Monday, September 21


Daily News Stuff 21 September 2020

The Clocks Were Striking Thirteen Edition

Tech News

  • The new version of Chrome has fucked up the comments.  I'll try to fix that tomorrow.  I can at least work around it.

  • China is at war with everyone.  (ABC)

    Including, of course, the Chinese people themselves.

    This is the Australian ABC reporting the story, not the US ABC, proving that a bunch of godless Lenin-worshippers suckling on the public teat for sixty years are more honest than the American mainstream media.

  • The US Air Force has designed, built, and flown a new fighter jet prototype.  (Defense News)

    In under a year.

  • I've done the instruction code layout for the Mirage M1100 CPU - the 11-bit variant.  It was instructive; for example there is now only one type of address postbyte, because one extra bit was enough to combine the indexed and extended register addressing modes.  For regular opcodes the extra bit defines the operand size - byte or word - and thus switches between 11-bit registers A, B, C, and D, and 22-bit W, X, Y, and Z.

    That freed up enough code pages that I could add in instructions to add or subtract 11-bit values to 22-bit registers, with and without carry.

    It also tells me that the best version of this will be the 13-bit one.  Originally that was going to be a weird dual-issue stack-based system, like an Analog Devices SHARC on crack.

    I might still do that version, but it would require an entirely new compiler and would generally be a pain in the bum.  The sane version will come first, but I'll need a new name for it.  (Pokes  The Vision, that's just the ticket.

  • Rule 1 briefly suspended.  (Ars Technica)

    Rule 1 is of course never read the comments but that doesn't apply on personal blogs (mostly) or on Ars Technica's Rocket Report posts.

    Still on display though is the usual Ars Technica trait of aggressively downvoting anything you disagree with; the only difference here is that the point of disagreement isn't politics.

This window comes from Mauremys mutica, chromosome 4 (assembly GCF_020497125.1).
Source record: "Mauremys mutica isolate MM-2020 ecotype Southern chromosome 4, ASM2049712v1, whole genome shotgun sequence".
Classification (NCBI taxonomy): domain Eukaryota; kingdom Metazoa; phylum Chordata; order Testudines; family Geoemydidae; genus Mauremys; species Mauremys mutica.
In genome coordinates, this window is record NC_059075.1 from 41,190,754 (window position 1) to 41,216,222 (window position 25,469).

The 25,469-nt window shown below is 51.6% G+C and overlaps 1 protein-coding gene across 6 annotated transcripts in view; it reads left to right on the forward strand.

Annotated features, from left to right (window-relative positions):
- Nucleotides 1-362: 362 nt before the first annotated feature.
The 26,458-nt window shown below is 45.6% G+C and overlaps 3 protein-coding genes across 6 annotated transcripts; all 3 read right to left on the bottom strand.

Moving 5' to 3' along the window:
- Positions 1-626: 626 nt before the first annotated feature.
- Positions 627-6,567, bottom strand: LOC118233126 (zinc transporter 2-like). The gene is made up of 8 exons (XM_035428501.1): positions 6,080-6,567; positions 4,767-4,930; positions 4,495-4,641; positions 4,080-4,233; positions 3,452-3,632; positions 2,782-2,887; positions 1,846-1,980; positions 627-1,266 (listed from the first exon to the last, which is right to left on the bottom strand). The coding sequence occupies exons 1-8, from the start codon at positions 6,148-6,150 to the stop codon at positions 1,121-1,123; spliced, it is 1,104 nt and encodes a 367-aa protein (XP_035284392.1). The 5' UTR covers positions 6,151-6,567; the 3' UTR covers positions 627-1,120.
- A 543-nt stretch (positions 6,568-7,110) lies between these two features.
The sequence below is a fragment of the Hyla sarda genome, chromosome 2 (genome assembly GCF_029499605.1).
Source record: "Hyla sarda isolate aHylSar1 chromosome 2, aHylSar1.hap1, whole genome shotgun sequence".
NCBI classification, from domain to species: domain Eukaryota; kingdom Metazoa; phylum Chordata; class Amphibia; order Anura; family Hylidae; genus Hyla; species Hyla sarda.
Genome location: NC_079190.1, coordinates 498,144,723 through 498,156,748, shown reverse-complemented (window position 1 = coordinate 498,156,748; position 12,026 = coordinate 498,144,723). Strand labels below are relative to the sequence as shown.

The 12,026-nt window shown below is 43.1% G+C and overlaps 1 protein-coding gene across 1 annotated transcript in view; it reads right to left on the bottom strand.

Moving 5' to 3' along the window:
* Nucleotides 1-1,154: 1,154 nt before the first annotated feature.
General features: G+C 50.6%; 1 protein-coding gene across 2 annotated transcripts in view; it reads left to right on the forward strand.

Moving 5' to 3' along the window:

Also, of course South Australia has a town with the most offensive name possible.

  • From watching gameplay videos on YouTube, I have a whole bunch of minimum specs for these systems, most of which I fortunately already had in mind.

    • 32 colours selectable from 512.  16 colours just doesn't quite do it.  64 is better.  More than 64 starts to make it too easy, and the results look noticeably different.

    • 480x270 resolution.  Yes, this is mostly to upscale nicely to a 1080p monitor, but also because 320x200 isn't actually very good and looks like crap on a large screen.

    • 4-voice music and 2-voice sound effects.  Can be stereo, mono, or split channels like the Amiga.  Music can be wavetable or PCM, or PSG or FM synthesis if the number of voices is increased (two PSG voices can produce one FM voice, for a start).  The Sharp X68000 which we heard in action with Dragon Spirit had 8-channel FM synthesis and sounded pretty good.

    • Some way to do parallax scrolling.  Dual playfields, a really fast blitter, a ton of sprites, tile rotation, something.

    • Hardware smooth scrolling in both X and Y.  Scrolling by a character at a time on an arcade-style game looks like poo.

    • Multi-colour sprites.  Four, or better, eight colours per sprite.  And at least eight of them.

    • So basically an Amiga.  Huh.

  • So in this parallel and much nicer reality, these systems came out one after another starting in 1983 with the 10-bit Imagine, followed in 1984 by the 11-bit Mirage, the 12-bit business-oriented Dream in 1985, then the 13-bit Vision and the 9-bit Phantom in 1986.